A pilot of an unidentified small plane said he heard a loud thump on April 27 near Livermore, California. Scratches on the fuselage and propeller were found after landing, according to the FAA.
In other instances, pilots said they have narrowly missed hitting unmanned craft. Airline crews in cities such as New York, Boston and Los Angeles have reported seeing drones as they prepared to land.
As a result of cases like these, California Senator Dianne Feinstein, a Democrat, introduced legislation in June that would require stricter regulation of unmanned aircraft.
In addition to geo-fencing, drones would have to broadcast their identity, location and altitude while flying, under the legislation.
Such technology is justified even though it may increase the cost of drones or cause sales to decline, said Senator Richard Blumenthal, a Connecticut Democrat who supports the bill.
“We don’t sell less expensive cars without seat belts or airbags,” Blumenthal said in an interview.
New drone provisions could be included in legislation setting the FAA’s broad policy goals, which Congress is writing this fall.
Representative Peter DeFazio, an Oregon Democrat who is the highest ranking member of his party on the House Transportation and Infrastructure Committee, asked the Department of Transportation for suggestions on how to reduce drone safety incidents in an Aug. 26 letter.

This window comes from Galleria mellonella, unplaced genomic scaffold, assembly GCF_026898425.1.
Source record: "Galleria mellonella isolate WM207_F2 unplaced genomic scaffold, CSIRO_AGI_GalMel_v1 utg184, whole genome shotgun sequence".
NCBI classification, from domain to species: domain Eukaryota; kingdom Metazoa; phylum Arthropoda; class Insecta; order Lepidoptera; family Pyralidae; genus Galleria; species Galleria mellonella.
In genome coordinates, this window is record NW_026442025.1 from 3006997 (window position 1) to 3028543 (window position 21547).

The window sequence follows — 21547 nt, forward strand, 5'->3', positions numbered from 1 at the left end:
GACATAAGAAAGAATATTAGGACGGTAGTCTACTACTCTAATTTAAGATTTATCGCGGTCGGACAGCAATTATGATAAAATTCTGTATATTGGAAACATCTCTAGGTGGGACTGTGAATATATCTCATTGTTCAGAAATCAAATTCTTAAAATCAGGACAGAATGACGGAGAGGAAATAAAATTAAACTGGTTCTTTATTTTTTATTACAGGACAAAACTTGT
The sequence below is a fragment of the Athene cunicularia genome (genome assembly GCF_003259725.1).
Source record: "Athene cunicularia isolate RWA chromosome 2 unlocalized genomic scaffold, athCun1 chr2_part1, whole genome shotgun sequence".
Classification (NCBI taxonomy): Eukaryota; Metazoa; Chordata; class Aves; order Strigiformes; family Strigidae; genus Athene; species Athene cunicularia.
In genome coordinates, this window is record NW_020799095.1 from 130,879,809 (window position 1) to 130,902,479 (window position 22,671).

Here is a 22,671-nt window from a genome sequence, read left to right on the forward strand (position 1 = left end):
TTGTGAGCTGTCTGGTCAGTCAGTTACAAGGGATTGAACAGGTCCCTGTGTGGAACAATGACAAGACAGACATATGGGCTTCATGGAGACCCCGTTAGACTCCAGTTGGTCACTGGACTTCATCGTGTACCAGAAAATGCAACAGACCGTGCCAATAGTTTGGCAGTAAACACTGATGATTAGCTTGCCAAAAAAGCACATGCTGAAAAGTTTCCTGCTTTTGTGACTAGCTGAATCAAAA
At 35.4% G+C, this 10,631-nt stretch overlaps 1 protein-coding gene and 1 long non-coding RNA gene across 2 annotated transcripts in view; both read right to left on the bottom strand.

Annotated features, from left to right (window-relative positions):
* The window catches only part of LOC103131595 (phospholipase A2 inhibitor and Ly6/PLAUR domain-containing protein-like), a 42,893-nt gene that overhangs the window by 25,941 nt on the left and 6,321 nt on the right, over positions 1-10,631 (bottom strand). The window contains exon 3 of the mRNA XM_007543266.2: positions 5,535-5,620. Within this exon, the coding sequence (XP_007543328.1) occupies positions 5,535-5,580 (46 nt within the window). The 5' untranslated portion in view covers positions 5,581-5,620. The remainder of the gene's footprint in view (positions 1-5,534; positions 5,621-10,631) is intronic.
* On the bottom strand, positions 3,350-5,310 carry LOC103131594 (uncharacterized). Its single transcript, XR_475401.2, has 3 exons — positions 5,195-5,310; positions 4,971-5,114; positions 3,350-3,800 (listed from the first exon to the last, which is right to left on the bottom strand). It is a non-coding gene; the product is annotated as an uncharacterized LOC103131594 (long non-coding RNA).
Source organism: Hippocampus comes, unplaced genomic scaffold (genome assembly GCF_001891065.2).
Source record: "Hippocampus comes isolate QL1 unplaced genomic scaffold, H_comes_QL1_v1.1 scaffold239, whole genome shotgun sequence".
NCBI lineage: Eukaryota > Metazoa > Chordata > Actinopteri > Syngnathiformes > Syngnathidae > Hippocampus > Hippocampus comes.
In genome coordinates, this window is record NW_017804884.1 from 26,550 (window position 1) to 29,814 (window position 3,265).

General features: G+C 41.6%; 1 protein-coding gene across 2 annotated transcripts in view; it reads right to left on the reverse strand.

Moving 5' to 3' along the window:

Transportation Secretary Anthony Foxx in interviews has suggested requiring registration of newly purchased drones, while FAA Administrator Michael Huerta has said the agency is looking at the feasibility of technology to identify operators. The FAA is also testing a smart-phone app that shows drone users where it’s safe to fly.
While such steps may make sense, especially for drone users who aren’t familiar with FAA regulations, they are relatively easy to thwart, Richard Hanson, spokesman for the Academy of Model Aeronautics, said.
Some people assemble drones from kits and many are sold online by companies outside the U.S., where enforcement would be difficult, said Hanson, whose group represents 180,000 members who fly model planes. The AMA believes the risks are being overblown and the government shouldn’t attempt a rushed response, he said.
“It’s not as easy an issue and the fixes aren’t as easy as some people try to make it,” he said.
The law enforcement arm of the California Department of Forestry and Fire Protection knows how difficult it is, said Captain Richard Cordova.
There have been at least a dozen cases this year in which drones were spotted near wildfires, forcing the agency to temporarily ground its fleet of aircraft dropping water and chemicals on blazes, Cordova said.
In spite of working with local police, drone operators have melted away each time and no one has been caught, he said.
The FAA has opened more than 20 investigations of drone misuse, assessing penalties in five of them.
“It’s hard,” said John Robbins, an assistant professor and coordinator of Embry-Riddle Aeronautical University’s Unmanned Aerial Systems program. “You can kind of look at it as the wild west of aviation right now.”